VSS of reactor R1 varies from 15 to 70 mg/L, 10 to 30 mg/L and 10 to 18 mg/L for HRT 24hrs, 48hrs and 72hrs respectively. VSS of reactor R2 varies from 10 to 70 mg/L, 12 to 32 mg/L and 8 to 25 mg/L for HRT 24hrs, 48hrs and 72 hrs respectively (as shown in figure 7).

The maximum removal efficiency of VSS for R1 was 86, 91.2, 91% when HRT was 24, 48 and 72 hours respectively and in R2 it were 91.2, 89 and 93% respectively. The decrease in concentration of VSS was observed when the process moved from acidogenic to methanogenic stage. The rate of removal of VSS varies with the HRT. The VSS mainly removed from the reactor was converted to methane and rest settles down into the sludge. The average concentrations of influent and effluent of different parameters are shown in table 3 given below.

Specific methanogenic Activity

The specific sludge activity of reactor R1 varies from 0.16, 0.18 and 0.19 g/d at HRT of 24hrs, 48 hrs and 72 hrs respectively. Similarly the specific sludge activity of reactor R2 varies from 0.14, 0.15 and 0.15 g/d at HRT of 24 hrs, 48 hrs and 72 hrs respectively.

The result obtained in this investigation revealed that the UASB reactors is an efficient technique for treatment of sewage wastewater at thermophillic conditions but is subjected to daily fluctuations in influent concentrations. The main objectives of the present study were anaerobic treatment of sewage wastewater by using Up-flow Anaerobic Sludge Blanket (UASB) reactors under thermophilic conditions and assess the methanogenic activity from the waste. The Specific Methanogenic Activity from sewage wastewater also studied as gCOD/gVSS.d. The overall increase in reduction of the various parameters like COD, VSS, and VFA occurs; while pH and alkalinity remained unchanged or shows slight increase with increasing HRT.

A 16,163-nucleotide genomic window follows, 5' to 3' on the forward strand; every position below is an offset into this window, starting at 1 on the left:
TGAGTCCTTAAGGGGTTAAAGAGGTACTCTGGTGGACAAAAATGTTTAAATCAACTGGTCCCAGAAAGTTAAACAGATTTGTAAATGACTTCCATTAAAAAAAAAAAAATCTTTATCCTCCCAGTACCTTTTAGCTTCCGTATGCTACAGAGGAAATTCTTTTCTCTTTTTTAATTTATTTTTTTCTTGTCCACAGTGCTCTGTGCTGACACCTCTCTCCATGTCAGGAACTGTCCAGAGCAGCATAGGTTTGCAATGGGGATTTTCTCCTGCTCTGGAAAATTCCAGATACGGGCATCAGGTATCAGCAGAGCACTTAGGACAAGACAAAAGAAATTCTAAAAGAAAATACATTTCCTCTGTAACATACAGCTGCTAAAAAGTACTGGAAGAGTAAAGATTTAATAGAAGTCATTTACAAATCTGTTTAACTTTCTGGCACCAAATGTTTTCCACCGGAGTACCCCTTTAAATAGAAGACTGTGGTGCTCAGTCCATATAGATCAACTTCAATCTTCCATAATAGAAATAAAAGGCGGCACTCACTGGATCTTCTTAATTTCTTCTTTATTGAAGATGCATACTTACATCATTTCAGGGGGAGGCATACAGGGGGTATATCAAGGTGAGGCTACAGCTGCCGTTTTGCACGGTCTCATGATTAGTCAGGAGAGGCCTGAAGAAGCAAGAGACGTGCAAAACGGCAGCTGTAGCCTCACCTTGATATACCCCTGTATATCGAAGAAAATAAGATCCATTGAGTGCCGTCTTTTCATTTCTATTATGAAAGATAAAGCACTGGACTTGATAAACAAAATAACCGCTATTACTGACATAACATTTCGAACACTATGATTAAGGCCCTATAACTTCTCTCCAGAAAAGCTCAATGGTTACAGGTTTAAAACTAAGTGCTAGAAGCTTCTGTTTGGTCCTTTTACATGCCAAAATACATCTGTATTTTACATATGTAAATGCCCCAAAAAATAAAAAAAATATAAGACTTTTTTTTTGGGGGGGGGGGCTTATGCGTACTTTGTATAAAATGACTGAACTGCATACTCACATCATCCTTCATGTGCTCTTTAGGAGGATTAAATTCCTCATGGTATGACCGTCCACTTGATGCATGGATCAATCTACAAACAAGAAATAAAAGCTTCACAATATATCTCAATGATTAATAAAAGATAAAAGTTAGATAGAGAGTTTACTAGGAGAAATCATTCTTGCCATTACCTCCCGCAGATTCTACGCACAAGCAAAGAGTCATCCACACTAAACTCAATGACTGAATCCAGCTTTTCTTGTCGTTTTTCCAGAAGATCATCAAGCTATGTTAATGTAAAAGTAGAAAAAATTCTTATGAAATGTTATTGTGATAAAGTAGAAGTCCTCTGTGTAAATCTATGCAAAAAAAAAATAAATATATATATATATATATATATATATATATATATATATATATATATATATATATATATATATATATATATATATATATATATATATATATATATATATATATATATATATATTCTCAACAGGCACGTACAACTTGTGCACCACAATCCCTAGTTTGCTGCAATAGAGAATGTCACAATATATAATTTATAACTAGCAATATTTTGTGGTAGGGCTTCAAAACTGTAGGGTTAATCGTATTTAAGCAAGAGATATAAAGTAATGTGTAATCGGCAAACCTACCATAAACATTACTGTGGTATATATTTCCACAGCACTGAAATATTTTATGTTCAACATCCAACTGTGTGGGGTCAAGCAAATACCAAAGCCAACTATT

Conclusions

The result obtained in the work show that with increase in HRT increases the biological conversion in UASB reactors applied to sewage wastewater. Thus, we can conclude that the anaerobic treatment of sewage wastewater by UASB technology is a feasible option for discharge of treated wastewater into receiving water body. It is recommended that the use of aerobic treatment units after UASB reactors increases the overall removal efficiency meeting the standards to discharge the treated wastewater into the receiving water body.

Table 1: Characteristics of Domestic Wastewater under study

Parameters Values

pH

COD

Total Suspended Solids (TSS)

Volatile suspended solids (VSS)

Total Dissolved Solids (TDS)

Volatile Fatty Acids (VFA)

TKN

Alkalinity

Sulphate

Phosphate

7.4

662

145

114

1468

3825

34

794

91.85

37.59

Note: All values are in parts per million except pH & ratios

Table 2: Experimental protocol

Reactors

Hydraulic Retention Time ( HRT)(Hours)

Up-flow velocity

(m/sec)

Flow

(m3/sec)

Organic Loading Rate

(OLR) (KgCOD/d)

R1

24

48

72

0.020

0.010

0.006

10

5

3

0.13 Kg/d/m3

0.068 Kg/d/m3

0.045 Kg/d/m3

R2

24

48

72

0.020

0.010

0.006

10

5

3

0.13 Kg/d/m3

0.068 Kg/d/m3

0.045 Kg/d/m3

Table 3: Physco-chemical characteristics of UASB reactors

Period

Phase I

Phase II

Phase III

R1

R2

R1

R2

R1

R2

Influent

pH

CODT

TSS

TDS

VSS

VFA

TKN

ALK

So42-

Po43-

7.4

662

145

1468

114

3825

34

794

92

38

7.4

662

145

1468

114

3825

34

794

92

38

7.4

662

145

1468

114

3825

34

794

92

38

7.4

662

145

1468

114

3825

34

794

92

38

7.4

662

145

1468

114

3825

34

794

92

38

7.4

662

145

1468

114

3825

34

794

92

38

Effluent

pH

CODT

TSS

TDS

VSS

VFA

TKN

ALK

So42-

Po43-

7.4

188

98

1833

29

7548

10

1145

91

36

7.4

220

84

2397

28±21

6463

10

1190

91

36

7.2

132

30

1745

24

7108

5

1280

83

30

7.3

128

31

1973

24

3466

5

1330

8

29

7.4

116

57

1097

13

3320

2

1409

59

17

7.3

124

56

1192

16

2077

2

1675

58

16

Conversion

%CODT

%VSS

CH4production

75%

86%

9.96%

75%

91%

6.76%

81%

91.2%

24.98%

81%

89%

19.5%

87%

91%

65.05%

87%

93%

73.7%

Figure 1: COD value of reactors R1 & R2 at different HRT

Figure 2: Total Alkalinity of reactors R1 & R2

Figure 3: VSS concentration of reactors R1 & R2

Figure 4: VFA concentration of reactors R1 & R2

Figure 5: Cumulative methane production (ml) of reactors R1 & R2